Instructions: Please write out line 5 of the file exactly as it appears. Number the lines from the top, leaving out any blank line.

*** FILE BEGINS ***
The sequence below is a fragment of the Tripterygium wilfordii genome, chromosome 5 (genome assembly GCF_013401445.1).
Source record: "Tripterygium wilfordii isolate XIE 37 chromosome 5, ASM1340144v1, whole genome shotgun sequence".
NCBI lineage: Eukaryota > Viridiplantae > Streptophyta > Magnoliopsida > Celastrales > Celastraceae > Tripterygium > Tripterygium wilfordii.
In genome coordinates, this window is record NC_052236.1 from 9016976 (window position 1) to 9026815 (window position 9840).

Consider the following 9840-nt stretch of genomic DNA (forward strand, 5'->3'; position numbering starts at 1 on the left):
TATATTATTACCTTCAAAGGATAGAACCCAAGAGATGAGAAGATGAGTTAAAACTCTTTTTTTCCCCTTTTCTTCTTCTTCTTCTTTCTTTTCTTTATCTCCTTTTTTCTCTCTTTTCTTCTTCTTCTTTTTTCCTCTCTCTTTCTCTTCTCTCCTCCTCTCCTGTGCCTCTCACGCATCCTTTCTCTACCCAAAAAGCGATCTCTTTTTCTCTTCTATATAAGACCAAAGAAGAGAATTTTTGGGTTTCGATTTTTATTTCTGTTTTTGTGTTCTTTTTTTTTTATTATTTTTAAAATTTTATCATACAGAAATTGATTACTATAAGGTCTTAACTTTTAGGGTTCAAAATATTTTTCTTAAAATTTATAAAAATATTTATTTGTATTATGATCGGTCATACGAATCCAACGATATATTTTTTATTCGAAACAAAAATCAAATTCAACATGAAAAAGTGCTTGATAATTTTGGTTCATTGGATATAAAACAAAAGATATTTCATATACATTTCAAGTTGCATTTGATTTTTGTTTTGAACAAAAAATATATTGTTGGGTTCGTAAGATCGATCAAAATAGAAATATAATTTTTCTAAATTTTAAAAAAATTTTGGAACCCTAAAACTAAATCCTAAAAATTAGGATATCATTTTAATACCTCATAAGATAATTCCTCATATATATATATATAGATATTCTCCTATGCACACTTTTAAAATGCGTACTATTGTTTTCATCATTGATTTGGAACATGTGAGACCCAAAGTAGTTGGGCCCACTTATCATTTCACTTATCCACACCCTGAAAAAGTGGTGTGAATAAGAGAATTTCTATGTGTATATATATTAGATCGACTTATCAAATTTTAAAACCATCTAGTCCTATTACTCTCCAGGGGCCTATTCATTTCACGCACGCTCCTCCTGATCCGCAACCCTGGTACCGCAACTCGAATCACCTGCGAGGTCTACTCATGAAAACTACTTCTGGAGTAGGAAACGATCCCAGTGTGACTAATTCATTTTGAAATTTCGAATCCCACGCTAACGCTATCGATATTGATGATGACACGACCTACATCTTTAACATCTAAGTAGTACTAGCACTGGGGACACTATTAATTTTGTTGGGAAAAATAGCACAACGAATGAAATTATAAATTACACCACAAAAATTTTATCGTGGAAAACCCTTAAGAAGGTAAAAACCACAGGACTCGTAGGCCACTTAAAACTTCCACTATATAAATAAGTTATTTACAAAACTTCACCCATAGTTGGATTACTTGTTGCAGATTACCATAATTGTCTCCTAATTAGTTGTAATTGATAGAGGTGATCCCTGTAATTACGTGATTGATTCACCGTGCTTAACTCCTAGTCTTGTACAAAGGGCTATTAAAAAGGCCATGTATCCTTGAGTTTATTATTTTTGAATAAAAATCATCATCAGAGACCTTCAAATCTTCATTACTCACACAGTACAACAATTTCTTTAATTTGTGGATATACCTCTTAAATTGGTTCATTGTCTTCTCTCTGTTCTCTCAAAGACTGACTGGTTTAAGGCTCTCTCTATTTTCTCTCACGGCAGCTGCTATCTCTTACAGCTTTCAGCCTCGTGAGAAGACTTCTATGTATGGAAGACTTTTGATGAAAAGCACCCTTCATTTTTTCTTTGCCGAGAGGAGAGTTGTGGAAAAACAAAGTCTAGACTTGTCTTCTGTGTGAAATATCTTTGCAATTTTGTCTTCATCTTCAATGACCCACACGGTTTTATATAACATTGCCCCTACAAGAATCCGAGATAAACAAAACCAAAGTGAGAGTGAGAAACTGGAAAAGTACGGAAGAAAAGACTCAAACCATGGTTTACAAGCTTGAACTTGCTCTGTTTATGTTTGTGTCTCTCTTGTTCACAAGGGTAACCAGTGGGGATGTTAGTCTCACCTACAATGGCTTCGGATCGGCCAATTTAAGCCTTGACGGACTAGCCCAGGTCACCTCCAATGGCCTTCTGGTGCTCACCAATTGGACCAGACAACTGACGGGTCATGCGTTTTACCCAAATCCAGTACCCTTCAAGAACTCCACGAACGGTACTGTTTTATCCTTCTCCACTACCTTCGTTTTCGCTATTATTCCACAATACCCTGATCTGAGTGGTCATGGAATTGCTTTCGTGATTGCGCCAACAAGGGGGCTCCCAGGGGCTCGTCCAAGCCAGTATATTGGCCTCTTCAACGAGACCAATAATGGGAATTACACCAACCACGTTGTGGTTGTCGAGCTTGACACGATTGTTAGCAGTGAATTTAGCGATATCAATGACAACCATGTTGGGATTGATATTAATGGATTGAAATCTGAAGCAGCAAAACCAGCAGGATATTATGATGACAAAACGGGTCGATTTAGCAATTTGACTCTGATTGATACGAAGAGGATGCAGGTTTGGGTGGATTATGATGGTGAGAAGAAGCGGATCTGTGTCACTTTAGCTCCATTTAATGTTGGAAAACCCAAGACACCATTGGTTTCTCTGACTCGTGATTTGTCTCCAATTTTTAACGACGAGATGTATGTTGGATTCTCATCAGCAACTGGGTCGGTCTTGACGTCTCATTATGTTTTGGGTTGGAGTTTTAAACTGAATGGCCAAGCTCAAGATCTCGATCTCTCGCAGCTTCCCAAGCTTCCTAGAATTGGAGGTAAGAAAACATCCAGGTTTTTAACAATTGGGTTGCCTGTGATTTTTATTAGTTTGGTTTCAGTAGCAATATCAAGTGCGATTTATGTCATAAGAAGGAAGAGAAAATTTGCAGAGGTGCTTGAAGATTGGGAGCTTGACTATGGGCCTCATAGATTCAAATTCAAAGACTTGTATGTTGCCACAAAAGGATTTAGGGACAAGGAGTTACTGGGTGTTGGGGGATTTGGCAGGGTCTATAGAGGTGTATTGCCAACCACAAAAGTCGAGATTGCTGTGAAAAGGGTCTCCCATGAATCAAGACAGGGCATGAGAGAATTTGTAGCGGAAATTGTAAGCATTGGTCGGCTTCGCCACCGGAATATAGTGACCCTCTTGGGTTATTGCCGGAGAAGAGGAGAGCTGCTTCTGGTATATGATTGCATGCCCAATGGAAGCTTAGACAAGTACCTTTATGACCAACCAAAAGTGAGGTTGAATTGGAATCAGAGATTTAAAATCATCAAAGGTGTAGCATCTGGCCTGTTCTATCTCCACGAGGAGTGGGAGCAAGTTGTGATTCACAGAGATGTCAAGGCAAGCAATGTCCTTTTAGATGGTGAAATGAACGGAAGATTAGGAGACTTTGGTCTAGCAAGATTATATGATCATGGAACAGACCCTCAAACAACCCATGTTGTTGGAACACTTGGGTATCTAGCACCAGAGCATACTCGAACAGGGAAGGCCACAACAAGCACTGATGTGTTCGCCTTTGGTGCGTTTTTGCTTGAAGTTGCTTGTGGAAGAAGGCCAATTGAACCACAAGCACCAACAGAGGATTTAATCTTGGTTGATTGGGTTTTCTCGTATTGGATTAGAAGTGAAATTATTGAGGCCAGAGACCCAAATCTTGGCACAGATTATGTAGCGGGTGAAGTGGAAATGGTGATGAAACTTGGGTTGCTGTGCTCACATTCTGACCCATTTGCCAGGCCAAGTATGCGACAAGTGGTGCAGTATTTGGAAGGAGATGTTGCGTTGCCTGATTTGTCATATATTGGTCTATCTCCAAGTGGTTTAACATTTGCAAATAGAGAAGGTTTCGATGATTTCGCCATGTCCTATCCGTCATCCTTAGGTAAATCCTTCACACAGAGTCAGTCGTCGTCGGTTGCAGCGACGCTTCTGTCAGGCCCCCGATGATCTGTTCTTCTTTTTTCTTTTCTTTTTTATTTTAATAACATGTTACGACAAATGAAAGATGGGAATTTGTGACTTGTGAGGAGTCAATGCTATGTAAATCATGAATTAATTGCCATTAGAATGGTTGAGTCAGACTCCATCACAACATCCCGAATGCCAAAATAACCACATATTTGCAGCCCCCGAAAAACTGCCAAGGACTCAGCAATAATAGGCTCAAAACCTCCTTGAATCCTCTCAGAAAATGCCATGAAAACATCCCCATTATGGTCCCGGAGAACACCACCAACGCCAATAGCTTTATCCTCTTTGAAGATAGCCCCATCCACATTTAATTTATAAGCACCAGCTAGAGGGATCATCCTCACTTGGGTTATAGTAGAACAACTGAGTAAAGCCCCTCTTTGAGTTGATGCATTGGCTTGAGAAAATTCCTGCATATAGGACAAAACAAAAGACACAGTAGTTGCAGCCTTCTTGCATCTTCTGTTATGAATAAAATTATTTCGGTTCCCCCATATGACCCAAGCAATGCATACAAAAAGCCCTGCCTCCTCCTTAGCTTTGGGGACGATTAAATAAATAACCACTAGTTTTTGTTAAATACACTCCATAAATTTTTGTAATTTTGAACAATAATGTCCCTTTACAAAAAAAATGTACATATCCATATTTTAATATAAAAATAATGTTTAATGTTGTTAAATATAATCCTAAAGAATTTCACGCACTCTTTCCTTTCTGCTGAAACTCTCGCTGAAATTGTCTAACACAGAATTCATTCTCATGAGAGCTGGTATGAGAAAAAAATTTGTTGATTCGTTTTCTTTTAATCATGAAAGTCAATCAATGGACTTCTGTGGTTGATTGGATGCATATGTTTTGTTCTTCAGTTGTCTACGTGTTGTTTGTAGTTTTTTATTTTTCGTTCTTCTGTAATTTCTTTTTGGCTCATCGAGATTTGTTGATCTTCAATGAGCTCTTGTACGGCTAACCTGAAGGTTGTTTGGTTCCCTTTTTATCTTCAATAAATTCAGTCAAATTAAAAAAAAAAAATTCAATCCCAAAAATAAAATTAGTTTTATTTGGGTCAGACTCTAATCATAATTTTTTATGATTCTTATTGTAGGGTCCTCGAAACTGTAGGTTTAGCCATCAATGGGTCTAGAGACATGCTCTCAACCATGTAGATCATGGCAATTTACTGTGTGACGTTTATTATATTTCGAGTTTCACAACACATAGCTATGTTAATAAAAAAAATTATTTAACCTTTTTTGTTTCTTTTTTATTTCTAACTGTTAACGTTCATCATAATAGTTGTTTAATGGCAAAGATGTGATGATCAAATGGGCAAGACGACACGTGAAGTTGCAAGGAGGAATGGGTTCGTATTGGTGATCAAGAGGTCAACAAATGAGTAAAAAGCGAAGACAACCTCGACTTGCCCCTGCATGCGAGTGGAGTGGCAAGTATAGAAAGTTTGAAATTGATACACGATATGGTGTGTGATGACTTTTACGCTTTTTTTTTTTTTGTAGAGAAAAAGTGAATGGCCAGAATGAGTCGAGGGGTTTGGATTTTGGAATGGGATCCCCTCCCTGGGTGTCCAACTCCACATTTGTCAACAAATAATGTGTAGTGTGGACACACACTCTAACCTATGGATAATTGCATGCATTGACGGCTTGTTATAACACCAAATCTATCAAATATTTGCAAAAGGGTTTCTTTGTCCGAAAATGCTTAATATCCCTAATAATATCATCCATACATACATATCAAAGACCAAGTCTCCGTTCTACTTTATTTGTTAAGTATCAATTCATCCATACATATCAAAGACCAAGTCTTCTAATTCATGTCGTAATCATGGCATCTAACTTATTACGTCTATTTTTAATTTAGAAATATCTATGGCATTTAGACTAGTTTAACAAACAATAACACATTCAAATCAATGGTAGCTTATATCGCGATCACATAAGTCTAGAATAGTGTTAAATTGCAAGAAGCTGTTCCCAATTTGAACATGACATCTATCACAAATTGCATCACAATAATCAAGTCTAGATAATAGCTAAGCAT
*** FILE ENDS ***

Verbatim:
Consider the following 9840-nt stretch of genomic DNA (forward strand, 5'->3'; position numbering starts at 1 on the left):